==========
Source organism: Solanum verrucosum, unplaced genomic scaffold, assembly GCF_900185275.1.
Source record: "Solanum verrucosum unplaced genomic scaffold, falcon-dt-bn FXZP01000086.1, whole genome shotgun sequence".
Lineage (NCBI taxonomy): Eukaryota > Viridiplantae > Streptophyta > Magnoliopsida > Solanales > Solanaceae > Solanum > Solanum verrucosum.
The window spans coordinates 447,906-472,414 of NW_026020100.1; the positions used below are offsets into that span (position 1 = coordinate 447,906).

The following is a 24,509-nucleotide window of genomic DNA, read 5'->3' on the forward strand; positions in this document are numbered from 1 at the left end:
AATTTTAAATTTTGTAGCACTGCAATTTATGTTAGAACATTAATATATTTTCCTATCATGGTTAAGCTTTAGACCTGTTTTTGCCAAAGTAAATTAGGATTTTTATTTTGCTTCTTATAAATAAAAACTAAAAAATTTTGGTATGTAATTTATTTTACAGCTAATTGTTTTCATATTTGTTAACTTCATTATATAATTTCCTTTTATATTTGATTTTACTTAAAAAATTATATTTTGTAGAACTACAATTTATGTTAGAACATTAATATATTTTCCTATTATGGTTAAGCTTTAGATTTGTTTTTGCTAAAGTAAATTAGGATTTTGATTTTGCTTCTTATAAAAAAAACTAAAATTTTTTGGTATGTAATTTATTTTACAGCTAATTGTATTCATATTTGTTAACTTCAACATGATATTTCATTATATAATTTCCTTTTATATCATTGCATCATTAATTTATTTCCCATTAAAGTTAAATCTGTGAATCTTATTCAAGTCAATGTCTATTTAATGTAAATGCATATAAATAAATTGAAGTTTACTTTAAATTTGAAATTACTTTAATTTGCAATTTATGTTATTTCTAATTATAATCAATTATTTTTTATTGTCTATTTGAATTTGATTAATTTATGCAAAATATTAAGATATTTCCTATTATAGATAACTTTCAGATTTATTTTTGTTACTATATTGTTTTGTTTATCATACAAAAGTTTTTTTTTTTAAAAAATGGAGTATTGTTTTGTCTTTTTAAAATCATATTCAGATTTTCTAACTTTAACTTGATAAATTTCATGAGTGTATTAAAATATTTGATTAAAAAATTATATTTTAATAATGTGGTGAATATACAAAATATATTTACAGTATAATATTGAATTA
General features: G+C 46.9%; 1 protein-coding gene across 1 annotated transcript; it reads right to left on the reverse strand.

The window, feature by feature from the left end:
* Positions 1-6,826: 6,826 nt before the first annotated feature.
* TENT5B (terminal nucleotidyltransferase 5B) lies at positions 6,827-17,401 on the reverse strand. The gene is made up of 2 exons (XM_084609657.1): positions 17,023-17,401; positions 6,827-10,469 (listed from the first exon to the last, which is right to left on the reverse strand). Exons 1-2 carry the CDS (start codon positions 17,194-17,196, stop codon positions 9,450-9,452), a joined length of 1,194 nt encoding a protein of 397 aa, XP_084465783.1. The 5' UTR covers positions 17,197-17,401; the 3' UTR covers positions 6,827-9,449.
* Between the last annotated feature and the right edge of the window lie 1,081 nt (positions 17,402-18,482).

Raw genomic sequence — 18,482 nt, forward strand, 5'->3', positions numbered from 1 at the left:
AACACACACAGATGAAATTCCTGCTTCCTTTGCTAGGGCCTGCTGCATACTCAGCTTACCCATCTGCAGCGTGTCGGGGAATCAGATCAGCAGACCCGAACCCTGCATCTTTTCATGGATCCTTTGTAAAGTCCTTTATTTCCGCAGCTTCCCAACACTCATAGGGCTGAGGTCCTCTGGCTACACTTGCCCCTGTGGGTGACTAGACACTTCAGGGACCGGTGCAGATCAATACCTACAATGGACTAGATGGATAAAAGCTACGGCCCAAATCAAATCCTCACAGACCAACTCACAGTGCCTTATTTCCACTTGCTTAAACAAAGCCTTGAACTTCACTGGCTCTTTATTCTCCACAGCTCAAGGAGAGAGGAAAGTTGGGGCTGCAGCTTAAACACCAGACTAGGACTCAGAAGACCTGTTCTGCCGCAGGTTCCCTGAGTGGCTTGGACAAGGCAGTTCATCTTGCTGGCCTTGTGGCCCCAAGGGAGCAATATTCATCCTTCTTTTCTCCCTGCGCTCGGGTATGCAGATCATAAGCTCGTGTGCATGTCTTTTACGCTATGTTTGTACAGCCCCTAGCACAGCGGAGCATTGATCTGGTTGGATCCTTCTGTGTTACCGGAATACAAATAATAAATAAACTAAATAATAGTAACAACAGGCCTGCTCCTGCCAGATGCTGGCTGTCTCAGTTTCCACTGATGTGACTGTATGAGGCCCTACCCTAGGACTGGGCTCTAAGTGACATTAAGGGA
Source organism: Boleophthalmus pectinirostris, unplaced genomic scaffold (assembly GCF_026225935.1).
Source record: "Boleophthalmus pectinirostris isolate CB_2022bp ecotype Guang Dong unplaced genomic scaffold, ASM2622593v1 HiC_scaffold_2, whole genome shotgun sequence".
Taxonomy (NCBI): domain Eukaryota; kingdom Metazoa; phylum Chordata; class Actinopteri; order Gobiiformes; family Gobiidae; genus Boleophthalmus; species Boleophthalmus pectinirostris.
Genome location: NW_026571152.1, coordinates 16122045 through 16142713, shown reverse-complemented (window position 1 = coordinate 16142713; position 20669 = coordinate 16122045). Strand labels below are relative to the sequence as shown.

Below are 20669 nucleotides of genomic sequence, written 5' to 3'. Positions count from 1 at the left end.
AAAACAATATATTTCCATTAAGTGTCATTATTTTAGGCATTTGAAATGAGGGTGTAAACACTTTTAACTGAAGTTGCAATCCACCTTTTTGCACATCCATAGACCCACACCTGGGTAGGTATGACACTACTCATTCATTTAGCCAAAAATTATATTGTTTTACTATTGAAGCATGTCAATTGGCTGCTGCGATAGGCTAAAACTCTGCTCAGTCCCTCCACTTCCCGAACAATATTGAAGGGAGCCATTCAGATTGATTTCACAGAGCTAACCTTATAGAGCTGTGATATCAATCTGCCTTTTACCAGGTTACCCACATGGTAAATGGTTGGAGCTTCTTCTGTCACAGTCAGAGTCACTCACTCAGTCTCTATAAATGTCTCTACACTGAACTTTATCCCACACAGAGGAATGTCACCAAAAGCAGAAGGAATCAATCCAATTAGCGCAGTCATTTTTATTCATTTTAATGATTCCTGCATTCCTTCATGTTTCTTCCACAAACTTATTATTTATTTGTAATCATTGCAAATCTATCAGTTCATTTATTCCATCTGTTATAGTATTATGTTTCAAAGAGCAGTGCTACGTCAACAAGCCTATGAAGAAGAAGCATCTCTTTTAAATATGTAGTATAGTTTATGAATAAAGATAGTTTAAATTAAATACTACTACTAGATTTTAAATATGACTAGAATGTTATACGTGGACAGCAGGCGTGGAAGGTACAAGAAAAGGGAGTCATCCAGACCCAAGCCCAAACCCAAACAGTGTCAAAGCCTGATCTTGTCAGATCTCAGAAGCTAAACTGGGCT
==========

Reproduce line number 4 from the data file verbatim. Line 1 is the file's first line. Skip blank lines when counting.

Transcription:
The window spans coordinates 447,906-472,414 of NW_026020100.1; the positions used below are offsets into that span (position 1 = coordinate 447,906).